There is a difference between energy drinks and sports drinks.
It is easy to get confused about the difference between energy drinks and sports drinks. Sport drinks contain electrolytes and carbohydrates to rehydrate you and provide fuel after exercise. Energy drinks, on the other hand, may or may not contain electrolytes, but they always contain a large dose of stimulants.
Energy drinks and sport drinks are simply marketing terms that companies use to target sales and tell consumers more about their product. Sometimes, manufacturers of energy drinks deliberately try to make their product seem like a sport drink to avoid close scrutiny by consumers. The truth is that the same drink can be marketed in different ways, and depending on the choice of the company, the product will fall under different regulations. This determines what information a company has to disclose to you about the product. What aren’t they telling you?
Whether a product is marketed as a food or a supplement will determine which laws apply to it and what information companies have to provide to consumers. See the differences between the categories below.
- The company has decided to market the product as a beverage (a drink) which is considered a “conventional food.”
- The primary purpose of a drink must be hydration, but the drink can also deliver nutrients and calories.
- If the company is in compliance with the law AND their label is accurate, then the product will not contain novel designer ingredients because conventional foods must adhere to strict food additive regulations…
- …however, sometimes companies wrongly label Energy drinks with a Nutrition Facts panel to avoid scrutiny by FDA.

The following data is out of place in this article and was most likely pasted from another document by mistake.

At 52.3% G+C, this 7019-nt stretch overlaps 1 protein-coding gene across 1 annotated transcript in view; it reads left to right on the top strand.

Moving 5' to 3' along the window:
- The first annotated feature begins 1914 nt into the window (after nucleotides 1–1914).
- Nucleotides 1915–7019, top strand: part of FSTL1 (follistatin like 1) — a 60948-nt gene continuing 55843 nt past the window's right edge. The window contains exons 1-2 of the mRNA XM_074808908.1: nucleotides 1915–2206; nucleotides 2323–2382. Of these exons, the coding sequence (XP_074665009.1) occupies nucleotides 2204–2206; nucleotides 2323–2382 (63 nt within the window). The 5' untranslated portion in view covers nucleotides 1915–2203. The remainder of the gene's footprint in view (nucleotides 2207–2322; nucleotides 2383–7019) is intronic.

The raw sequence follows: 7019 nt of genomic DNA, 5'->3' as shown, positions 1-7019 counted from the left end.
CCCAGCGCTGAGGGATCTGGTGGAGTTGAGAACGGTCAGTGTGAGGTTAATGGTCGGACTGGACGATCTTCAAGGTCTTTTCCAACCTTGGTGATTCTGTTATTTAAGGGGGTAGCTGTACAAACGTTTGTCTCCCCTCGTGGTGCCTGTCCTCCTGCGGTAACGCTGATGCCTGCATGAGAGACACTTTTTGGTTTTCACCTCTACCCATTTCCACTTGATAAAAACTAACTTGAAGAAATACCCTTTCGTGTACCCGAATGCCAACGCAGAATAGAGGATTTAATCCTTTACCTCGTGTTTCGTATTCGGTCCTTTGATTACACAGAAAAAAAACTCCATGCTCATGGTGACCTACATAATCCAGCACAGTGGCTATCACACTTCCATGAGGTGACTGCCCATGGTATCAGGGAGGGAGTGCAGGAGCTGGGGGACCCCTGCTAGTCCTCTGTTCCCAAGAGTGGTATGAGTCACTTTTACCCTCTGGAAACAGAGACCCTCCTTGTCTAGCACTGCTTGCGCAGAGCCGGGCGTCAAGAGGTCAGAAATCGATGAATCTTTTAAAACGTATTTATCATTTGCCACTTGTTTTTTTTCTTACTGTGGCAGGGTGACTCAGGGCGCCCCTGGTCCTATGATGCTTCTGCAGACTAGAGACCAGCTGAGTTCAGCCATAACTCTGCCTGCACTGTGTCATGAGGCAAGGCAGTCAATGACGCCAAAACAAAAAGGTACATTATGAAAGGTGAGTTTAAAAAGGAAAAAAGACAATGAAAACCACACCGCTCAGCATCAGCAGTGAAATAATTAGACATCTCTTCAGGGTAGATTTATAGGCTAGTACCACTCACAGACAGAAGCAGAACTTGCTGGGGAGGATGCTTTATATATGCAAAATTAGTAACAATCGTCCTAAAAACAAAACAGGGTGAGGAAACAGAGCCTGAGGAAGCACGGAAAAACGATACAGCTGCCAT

- …. And a product could contain substantially more caffeine than is listed on the label. For example, there is at least one drink on the market that contains six times the amount of caffeine as a regular cola.
- Companies that sell conventional foods are not required to track or report side effects.
- The company has decided to sell their product as a supplement (not a drink or beverage).
- The purpose is to supplement the diet with something. The purpose CAN’T be hydration.
- A company can’t use terms like drink, juice, or beverage anywhere on the label or in any advertising. The companies don’t have to list the amounts of ingredients in proprietary blends.
- The product can include a large variety of ingredients including botanicals, amino acids, proteins, peptides, extracts, glands, or tissues.
- These drinks often contain novel, untested ingredients which are supposed to be reviewed by the FDA before being sold, but they rarely are.
- Adverse-event reporting is mandatory, but there is a history of under-reporting.
How do you figure out which ingredients are actually in a product and if they are safe and healthy? The safest solution is to avoid energy products all together and stick with ones that market themselves as foods. Examine the ingredient list closely, and learn more about electrolytes and carbohydrates to decide which sport drink (not energy drink) is the best choice for you, your kids, or your team. Or, skip the fancy drinks all together and have water or chocolate milk (post-workout) instead.